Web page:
Bob Evans Farms closed restaurants in Toledo and Riverside, a Dayton suburb, last weekend. It’s among 27 stores closing, which Bob Evans says will bring $20 million when it sells the properties.

It will cost Bob Evans $8 million to close the stores.

Bob Evans is an Albany, Ohio company that has more than 500 restaurants in 18 states across the Midwest, Mid-Atlantic and Southeast U.S.

Albany is in the shadow of Athens and Ohio University and once was a stop on the Underground Railroad for slaves. A school for African-Americans was established in Albany, which today has a population of 878.

Monday, April 25, 2016

With Mickey Rooney and Judy Garland in the movies, all you needed was for someone to say “Let’s put on a show,” and – presto! – they put on a show.

With BJ folks, you just need someone to post “Let’s have a party!” and – presto! – there they were Saturday at the Nauti Vine Winery.

It was Ladies Only, though.

And the location is understandable, too, since it’s the Portage Lakes restaurant started by Erica Antoniotti, who must be related to Kathy Antoniotti, one of the BJ participants, and Joe Walthey.

The Ladies Lineup included Katie Nix and newsroom types Betsy Lammerding and Jewell Cardell, my fellow conspirators on the Features Desk till my 1996 retirement, Kathy Antoniotti, Gloria Irwin and Katie Byard, whose stepson is a Black Keys drummer, and Lynn Sherwin, deputy Features editor when she wasn’t winning money on TV’s “Jeopardy!”

Gloria left the BJ in 2006 to handle media relations for Timken.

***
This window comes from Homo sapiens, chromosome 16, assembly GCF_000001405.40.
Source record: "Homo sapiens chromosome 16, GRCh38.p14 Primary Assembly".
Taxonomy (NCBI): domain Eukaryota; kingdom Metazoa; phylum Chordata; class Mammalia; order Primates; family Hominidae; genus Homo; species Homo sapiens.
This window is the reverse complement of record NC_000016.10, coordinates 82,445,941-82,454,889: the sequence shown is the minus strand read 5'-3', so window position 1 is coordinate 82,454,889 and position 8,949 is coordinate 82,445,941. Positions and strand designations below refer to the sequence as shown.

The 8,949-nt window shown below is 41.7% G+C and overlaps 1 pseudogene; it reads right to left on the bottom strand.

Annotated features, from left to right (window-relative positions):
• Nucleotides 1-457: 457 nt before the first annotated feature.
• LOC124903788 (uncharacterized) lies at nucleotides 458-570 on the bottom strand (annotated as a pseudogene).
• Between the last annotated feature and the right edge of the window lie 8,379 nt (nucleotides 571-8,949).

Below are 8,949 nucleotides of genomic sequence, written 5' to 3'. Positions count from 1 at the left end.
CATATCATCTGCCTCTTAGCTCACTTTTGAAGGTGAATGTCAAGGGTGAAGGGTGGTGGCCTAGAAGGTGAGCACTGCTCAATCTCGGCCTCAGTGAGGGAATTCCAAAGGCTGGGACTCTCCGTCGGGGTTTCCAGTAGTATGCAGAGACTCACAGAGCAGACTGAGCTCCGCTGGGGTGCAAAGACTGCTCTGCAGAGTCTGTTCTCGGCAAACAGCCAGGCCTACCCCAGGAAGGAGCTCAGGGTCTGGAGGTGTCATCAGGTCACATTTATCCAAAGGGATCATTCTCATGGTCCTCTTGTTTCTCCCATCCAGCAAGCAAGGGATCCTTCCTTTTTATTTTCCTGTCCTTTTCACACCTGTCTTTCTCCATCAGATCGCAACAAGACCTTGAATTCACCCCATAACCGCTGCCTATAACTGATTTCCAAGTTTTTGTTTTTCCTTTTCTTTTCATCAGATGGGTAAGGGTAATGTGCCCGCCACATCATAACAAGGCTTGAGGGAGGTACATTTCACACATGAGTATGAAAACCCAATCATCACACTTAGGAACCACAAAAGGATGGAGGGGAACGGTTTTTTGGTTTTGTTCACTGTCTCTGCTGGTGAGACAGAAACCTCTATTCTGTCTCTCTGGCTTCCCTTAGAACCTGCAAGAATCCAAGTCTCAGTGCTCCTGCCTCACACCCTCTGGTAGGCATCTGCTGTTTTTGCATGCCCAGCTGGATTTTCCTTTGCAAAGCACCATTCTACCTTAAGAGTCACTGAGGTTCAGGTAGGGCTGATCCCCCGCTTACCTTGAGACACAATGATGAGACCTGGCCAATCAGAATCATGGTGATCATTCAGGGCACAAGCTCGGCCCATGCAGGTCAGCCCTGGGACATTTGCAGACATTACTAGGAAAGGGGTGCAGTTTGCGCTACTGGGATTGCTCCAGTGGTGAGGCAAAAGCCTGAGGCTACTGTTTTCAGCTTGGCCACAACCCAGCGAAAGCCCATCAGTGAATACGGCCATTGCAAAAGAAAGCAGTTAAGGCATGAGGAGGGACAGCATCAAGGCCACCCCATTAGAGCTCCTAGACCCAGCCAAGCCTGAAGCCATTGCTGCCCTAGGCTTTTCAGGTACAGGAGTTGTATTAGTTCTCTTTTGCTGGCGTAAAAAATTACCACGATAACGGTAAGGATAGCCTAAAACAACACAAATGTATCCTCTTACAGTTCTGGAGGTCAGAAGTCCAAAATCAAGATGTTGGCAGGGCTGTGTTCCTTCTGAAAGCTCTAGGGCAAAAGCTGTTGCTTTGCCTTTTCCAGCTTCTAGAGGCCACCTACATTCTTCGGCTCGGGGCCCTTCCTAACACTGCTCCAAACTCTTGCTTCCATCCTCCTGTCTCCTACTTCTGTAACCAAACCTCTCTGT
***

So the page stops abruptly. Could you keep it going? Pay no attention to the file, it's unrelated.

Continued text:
For reporter Katie, it was a lot more fun than waiting in Europe for a plane that took forever and a day to pick them up when their other plane was turned back over the Atlantic, or having a tree fall and knocking out power to the house she shares with husband Jim Carney.

Betsy wrote consumer articles during my time. Jewell, of course, stepped into Fran Murphey’s giant bib overalls as a BJ columnist.

Kathy joked:

“John, I worked with you for four days the week you retired. I took over production of the daily television page and the movie listings in Features.

“The editors made me promise not to be off on Wednesdays when the movie listings had to be done. They hated doing that. And they weren't up for learning Quark to produce the TV page, either.

“I retired in September.

“Obviously, I wasn't all that memorable. Lol.”

Kathy, I can’t remember what I did yesterday, let alone 20 years ago. And I was so overwhelmed by my impending retirement I probably wouldn’t have recognized JSK if Gene had chauffeured him up to my desk.

But I do remember that it took two people to do my job when I went on vacation, and unhappy faces before I left and when I returned. The Channels technology then, crude by today's standards, was something that only a crazy man could do. That made me a perfect fit.

Katie Byard explained the mystery woman next to her, who is not identified in the photo because the BJ folks I checked with couldn't provide a name for me:

“I brought a ringer: friend Deb Sanborn -- a former planner for Barberton City who is consulting with Cuyahoga Falls, just BTW.

“She and I had planned to do a nursery crawl of sorts Saturday, and she graciously let me twist her arm into meeting some lovely people and drinking wine slushies!”

After all, Katie, what are friends for? And you could hardly have had Jim show up in a dress instead.